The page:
The Rightful Remedy: A Few Words On Nullification

As to liberty, the heroes who signed the great document pledged themselves to buy liberty with their lives. Liberty is never unalienable; it must be redeemed regularly with the blood of patriots or it always vanishes.

— Heinlein, Starship Troopers

We had a saying in the Corps: “complacency kills.”  I find that to be valid not just while deployed, but here at home too. Complacency has allowed the state to swell from the Jeffersonian tradition of limited government to the leviathan it is today.  
It may be tempting to blame it all on the usual suspects — the great centralizers like Hamilton, Marshall, Clay, Lincoln, and FDR —  but we must remember government is only allowed the power people give it.  

The federal government has gone far beyond protecting its original charge of protecting “Life, Liberty, and the Pursuit of Happiness.”  It has made itself the sole arbiter of the Constitution and as such, its judgement, and not the chains of the Constitution, becomes the limit of its power.

I am not calling for any patriots to shed their blood (or anyone else’s for that matter), as Heinlein mentioned (a play on Thomas Jefferson’s own words), but I do ask that the patriot shed the the comforts of complacency and bind the federal leviathan by the chains of the Constitution, as was intended.

Thomas Jefferson and James Madison drafted the Kentucky and Virginia Resolutions, respectively.  In them, the two states took the positions that the Alien and Sedition Acts were unconstitutional, and as such, states had the right to “nullify” those laws found to be unconstitutional. Madison outlined several methods of “interposition.”  The nationalists of course, those in favor of a strong central government, voiced their objections. Jefferson, being the wordsmith that he was, answered the critics in his beautifully written Kentucky Resolve.

Simply put, nullification works.  History is full of examples, like the Connecticut Assembly, refusing to participate during the War of 1812:

It must not be forgotten that the state of Connecticut is a FREE SOVEREIGN and INDEPENDENT State; that the United States are a confederated and not a consolidated Republic. The Governor of this State is under a high and solemn obligation, ‘to maintain the lawful rights and privileges thereof, as a sovereign, free and independent State,’ as he is ‘to support the Constitution of the United States,’ and the obligation to support the latter imposes an additional obligation to support the former. The building cannot stand, if the pillars upon which it rests, are impaired or destroyed.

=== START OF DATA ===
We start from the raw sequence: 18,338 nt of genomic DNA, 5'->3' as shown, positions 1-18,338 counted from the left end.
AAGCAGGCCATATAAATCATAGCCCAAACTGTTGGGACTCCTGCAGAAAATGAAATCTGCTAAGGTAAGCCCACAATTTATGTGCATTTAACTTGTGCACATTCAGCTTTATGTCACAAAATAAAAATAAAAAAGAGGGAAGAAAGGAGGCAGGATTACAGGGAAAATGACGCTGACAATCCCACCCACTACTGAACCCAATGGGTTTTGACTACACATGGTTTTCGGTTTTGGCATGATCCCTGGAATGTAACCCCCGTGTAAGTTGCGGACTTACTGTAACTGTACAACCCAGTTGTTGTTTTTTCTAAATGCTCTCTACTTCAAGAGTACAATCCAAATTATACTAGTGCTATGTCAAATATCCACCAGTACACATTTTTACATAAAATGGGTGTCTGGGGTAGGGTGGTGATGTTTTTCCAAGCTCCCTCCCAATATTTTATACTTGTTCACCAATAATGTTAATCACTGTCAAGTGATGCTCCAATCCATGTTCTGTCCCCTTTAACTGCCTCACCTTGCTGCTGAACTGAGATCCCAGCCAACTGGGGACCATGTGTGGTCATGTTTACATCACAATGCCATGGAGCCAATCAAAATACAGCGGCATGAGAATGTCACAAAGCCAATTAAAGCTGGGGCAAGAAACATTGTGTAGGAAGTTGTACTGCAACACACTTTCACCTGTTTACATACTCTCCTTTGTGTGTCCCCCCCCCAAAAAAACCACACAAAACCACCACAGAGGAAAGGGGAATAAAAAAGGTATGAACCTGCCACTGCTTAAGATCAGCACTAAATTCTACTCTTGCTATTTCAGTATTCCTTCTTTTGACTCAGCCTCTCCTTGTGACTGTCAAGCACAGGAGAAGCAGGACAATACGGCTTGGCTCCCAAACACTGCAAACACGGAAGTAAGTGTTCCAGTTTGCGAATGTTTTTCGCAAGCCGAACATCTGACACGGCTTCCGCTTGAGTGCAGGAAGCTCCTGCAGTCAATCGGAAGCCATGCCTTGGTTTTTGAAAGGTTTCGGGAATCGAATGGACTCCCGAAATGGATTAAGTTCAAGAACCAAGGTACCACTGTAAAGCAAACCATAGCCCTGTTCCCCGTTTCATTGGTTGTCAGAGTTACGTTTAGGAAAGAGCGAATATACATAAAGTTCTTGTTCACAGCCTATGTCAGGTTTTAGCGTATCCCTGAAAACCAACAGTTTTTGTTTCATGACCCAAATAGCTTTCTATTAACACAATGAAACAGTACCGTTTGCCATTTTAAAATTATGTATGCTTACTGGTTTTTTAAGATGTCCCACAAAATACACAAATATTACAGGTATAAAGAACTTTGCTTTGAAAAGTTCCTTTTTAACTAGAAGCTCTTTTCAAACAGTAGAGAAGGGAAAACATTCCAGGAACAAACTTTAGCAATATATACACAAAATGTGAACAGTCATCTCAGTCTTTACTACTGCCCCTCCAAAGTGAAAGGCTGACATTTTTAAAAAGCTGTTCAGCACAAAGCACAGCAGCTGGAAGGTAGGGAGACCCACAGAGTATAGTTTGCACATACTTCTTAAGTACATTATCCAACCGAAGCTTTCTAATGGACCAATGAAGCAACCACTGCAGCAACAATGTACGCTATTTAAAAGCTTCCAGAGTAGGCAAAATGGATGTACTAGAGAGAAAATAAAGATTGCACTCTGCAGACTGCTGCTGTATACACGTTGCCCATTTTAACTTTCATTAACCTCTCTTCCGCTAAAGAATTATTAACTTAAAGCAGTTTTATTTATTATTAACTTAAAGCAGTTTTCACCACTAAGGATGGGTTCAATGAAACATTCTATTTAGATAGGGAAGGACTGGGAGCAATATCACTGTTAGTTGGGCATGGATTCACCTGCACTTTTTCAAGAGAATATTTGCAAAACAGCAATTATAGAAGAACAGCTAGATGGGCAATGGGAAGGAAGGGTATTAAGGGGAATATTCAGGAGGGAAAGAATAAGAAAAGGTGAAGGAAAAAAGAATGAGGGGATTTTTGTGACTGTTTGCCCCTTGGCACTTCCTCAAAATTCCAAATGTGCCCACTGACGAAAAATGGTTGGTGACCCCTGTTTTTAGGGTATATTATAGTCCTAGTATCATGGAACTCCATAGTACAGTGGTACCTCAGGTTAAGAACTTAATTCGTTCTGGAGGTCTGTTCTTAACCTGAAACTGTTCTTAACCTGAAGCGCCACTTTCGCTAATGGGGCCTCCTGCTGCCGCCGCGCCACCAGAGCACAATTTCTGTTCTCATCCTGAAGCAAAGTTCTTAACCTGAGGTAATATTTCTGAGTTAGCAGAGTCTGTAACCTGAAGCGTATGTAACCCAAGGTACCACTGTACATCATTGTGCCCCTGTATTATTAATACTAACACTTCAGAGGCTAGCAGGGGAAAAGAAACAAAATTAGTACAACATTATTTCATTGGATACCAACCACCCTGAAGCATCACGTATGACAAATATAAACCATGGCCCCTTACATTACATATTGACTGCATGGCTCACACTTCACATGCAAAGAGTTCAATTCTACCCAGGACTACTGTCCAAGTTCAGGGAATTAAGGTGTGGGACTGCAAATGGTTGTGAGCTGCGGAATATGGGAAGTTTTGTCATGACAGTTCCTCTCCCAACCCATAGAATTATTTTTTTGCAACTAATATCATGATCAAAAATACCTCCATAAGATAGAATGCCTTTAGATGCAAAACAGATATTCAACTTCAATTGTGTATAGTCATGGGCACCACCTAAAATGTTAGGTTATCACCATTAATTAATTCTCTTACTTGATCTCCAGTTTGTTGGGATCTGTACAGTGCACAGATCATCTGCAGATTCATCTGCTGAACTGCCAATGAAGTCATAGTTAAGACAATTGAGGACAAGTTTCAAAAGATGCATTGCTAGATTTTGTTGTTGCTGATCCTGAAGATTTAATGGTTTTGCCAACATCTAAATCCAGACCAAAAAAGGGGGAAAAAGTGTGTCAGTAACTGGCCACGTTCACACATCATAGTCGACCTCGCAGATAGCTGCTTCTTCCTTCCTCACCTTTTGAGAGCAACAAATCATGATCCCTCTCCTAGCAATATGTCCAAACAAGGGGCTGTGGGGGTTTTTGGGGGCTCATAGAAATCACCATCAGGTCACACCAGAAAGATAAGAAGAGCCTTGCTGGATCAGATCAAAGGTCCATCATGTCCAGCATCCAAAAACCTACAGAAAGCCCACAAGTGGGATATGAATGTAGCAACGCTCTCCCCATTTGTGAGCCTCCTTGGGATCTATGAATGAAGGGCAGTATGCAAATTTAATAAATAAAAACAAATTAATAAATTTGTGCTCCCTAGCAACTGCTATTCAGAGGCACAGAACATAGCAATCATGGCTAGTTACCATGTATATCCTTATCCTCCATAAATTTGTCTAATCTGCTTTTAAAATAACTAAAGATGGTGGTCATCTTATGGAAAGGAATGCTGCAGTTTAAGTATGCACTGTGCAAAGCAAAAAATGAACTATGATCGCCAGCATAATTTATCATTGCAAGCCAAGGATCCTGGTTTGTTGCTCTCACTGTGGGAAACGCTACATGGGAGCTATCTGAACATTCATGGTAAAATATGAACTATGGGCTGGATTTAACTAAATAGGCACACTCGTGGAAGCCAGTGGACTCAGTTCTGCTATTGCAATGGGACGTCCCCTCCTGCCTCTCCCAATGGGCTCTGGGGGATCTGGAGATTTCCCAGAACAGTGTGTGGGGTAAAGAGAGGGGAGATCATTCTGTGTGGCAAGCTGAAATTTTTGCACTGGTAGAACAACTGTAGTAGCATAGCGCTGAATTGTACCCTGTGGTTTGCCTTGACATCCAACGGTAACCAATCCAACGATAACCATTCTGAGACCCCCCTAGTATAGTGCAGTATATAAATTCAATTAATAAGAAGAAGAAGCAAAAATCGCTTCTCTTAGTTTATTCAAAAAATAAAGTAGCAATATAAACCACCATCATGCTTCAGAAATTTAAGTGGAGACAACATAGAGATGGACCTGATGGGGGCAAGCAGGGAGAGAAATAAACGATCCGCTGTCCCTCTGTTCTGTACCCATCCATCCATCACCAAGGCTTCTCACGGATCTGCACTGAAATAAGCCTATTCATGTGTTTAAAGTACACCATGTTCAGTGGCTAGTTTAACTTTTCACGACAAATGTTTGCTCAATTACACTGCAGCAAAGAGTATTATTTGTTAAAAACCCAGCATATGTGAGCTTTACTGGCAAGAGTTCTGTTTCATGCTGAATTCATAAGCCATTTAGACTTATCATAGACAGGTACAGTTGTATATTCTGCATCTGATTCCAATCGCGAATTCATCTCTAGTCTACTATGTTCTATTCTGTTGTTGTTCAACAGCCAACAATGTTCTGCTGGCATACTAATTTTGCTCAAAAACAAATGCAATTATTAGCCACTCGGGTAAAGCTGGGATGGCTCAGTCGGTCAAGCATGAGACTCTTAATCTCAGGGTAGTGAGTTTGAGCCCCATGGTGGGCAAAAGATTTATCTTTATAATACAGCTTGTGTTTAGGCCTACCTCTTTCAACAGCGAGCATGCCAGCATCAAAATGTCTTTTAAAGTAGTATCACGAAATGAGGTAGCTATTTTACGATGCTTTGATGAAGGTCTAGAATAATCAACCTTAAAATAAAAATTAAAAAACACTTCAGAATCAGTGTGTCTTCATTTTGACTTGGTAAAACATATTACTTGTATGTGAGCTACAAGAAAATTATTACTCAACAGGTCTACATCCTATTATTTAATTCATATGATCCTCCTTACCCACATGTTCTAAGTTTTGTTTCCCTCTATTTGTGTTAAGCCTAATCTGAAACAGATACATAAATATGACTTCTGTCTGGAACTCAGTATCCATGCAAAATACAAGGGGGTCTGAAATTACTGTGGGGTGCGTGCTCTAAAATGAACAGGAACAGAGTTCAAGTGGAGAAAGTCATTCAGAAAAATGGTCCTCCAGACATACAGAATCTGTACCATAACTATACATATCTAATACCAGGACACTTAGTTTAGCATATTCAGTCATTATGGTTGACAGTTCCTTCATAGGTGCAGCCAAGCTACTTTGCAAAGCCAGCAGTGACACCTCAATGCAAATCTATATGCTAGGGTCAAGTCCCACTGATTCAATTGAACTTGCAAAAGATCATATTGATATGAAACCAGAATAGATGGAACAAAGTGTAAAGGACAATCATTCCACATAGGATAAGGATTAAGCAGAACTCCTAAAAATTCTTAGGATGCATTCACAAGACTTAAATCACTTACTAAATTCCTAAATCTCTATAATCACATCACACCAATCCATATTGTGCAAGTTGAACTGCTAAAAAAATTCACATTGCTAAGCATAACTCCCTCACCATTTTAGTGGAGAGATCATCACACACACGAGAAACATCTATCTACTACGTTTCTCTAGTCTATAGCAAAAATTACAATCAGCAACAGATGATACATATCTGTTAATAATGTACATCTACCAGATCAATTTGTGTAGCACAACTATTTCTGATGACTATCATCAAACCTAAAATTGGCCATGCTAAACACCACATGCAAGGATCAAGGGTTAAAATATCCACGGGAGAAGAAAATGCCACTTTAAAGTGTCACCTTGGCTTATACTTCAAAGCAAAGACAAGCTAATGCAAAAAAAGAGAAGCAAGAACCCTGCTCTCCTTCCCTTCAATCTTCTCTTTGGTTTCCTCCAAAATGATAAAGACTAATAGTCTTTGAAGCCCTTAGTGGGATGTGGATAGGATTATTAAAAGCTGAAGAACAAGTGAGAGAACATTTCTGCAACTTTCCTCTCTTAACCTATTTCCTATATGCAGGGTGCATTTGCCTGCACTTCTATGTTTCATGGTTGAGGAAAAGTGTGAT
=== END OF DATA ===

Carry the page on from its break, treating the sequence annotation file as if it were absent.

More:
State sovereignty IS the American tradition.  The right to nullify unconstitutional federal laws, is arguably the most effective tool States have against the federal government’s usurpations of power.

Three years prior to the War of 1812, Massachusetts nullified President Jefferson’s trade embargo. In 1832, South Carolina Nullified the Tariff of Abominations.  

American government has always been a struggle between the nationalists and those of the federalist tradition. The Civil War solidified the nationalist position that we are a single nation, instead of “Free and Independent States.”  This broke the chains of the Constitution and let loose the federal government.  

So ask yourself: What tradition do you want to support? Do you want a restrained government, one that lives up to the charge given it by the Founders?  Or are you of the nationalist tradition that favors a big government — one that can (and does) watch your every move, read your email and text messages, all without you ever having committed a crime, and all without you ever knowing? It’s your choice.


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